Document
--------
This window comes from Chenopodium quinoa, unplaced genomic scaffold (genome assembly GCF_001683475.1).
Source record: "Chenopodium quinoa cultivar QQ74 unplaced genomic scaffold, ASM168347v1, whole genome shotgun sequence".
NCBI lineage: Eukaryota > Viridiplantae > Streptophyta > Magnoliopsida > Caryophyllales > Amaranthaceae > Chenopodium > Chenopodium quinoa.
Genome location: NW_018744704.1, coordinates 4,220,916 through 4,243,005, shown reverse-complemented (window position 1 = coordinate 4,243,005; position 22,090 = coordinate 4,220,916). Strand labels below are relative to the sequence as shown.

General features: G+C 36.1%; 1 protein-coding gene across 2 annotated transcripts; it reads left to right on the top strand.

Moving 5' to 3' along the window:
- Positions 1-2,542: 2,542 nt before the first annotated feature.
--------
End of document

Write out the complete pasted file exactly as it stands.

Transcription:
This window comes from Chenopodium quinoa, unplaced genomic scaffold (genome assembly GCF_001683475.1).
Source record: "Chenopodium quinoa cultivar QQ74 unplaced genomic scaffold, ASM168347v1, whole genome shotgun sequence".
NCBI lineage: Eukaryota > Viridiplantae > Streptophyta > Magnoliopsida > Caryophyllales > Amaranthaceae > Chenopodium > Chenopodium quinoa.
Genome location: NW_018744704.1, coordinates 4,220,916 through 4,243,005, shown reverse-complemented (window position 1 = coordinate 4,243,005; position 22,090 = coordinate 4,220,916). Strand labels below are relative to the sequence as shown.

General features: G+C 36.1%; 1 protein-coding gene across 2 annotated transcripts; it reads left to right on the top strand.

Moving 5' to 3' along the window:
- Positions 1-2,542: 2,542 nt before the first annotated feature.